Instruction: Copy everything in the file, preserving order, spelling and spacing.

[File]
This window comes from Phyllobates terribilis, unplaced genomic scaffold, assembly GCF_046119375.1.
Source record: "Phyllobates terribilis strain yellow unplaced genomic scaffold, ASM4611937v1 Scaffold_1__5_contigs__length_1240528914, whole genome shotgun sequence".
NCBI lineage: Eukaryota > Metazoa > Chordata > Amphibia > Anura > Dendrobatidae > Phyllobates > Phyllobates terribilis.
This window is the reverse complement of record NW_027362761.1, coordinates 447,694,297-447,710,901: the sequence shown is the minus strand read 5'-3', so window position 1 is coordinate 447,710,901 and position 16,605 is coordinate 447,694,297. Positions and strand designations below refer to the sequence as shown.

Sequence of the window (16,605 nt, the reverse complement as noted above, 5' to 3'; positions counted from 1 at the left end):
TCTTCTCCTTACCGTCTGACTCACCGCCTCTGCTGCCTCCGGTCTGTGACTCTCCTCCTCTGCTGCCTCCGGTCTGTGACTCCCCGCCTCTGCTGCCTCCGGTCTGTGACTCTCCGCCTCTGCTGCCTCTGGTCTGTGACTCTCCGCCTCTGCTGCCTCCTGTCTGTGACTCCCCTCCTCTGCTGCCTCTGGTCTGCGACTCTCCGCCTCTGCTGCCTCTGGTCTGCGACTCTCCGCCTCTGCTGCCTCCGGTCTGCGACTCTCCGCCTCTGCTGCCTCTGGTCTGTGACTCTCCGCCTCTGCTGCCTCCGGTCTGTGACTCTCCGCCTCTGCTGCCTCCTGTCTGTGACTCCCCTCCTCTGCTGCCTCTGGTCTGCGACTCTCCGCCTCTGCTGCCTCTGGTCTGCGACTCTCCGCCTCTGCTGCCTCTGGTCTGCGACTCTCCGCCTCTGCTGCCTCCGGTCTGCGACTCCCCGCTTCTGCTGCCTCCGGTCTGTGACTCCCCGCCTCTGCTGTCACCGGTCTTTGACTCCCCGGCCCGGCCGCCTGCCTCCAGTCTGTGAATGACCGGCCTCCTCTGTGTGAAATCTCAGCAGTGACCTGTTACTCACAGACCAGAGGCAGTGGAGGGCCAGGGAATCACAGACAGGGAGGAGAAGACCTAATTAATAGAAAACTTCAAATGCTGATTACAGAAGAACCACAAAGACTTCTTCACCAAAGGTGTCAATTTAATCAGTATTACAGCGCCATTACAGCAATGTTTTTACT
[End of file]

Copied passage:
This window comes from Phyllobates terribilis, unplaced genomic scaffold, assembly GCF_046119375.1.
Source record: "Phyllobates terribilis strain yellow unplaced genomic scaffold, ASM4611937v1 Scaffold_1__5_contigs__length_1240528914, whole genome shotgun sequence".
NCBI lineage: Eukaryota > Metazoa > Chordata > Amphibia > Anura > Dendrobatidae > Phyllobates > Phyllobates terribilis.
This window is the reverse complement of record NW_027362761.1, coordinates 447,694,297-447,710,901: the sequence shown is the minus strand read 5'-3', so window position 1 is coordinate 447,710,901 and position 16,605 is coordinate 447,694,297. Positions and strand designations below refer to the sequence as shown.

Sequence of the window (16,605 nt, the reverse complement as noted above, 5' to 3'; positions counted from 1 at the left end):
TCTTCTCCTTACCGTCTGACTCACCGCCTCTGCTGCCTCCGGTCTGTGACTCTCCTCCTCTGCTGCCTCCGGTCTGTGACTCCCCGCCTCTGCTGCCTCCGGTCTGTGACTCTCCGCCTCTGCTGCCTCTGGTCTGTGACTCTCCGCCTCTGCTGCCTCCTGTCTGTGACTCCCCTCCTCTGCTGCCTCTGGTCTGCGACTCTCCGCCTCTGCTGCCTCTGGTCTGCGACTCTCCGCCTCTGCTGCCTCCGGTCTGCGACTCTCCGCCTCTGCTGCCTCTGGTCTGTGACTCTCCGCCTCTGCTGCCTCCGGTCTGTGACTCTCCGCCTCTGCTGCCTCCTGTCTGTGACTCCCCTCCTCTGCTGCCTCTGGTCTGCGACTCTCCGCCTCTGCTGCCTCTGGTCTGCGACTCTCCGCCTCTGCTGCCTCTGGTCTGCGACTCTCCGCCTCTGCTGCCTCCGGTCTGCGACTCCCCGCTTCTGCTGCCTCCGGTCTGTGACTCCCCGCCTCTGCTGTCACCGGTCTTTGACTCCCCGGCCCGGCCGCCTGCCTCCAGTCTGTGAATGACCGGCCTCCTCTGTGTGAAATCTCAGCAGTGACCTGTTACTCACAGACCAGAGGCAGTGGAGGGCCAGGGAATCACAGACAGGGAGGAGAAGACCTAATTAATAGAAAACTTCAAATGCTGATTACAGAAGAACCACAAAGACTTCTTCACCAAAGGTGTCAATTTAATCAGTATTACAGCGCCATTACAGCAATGTTTTTACT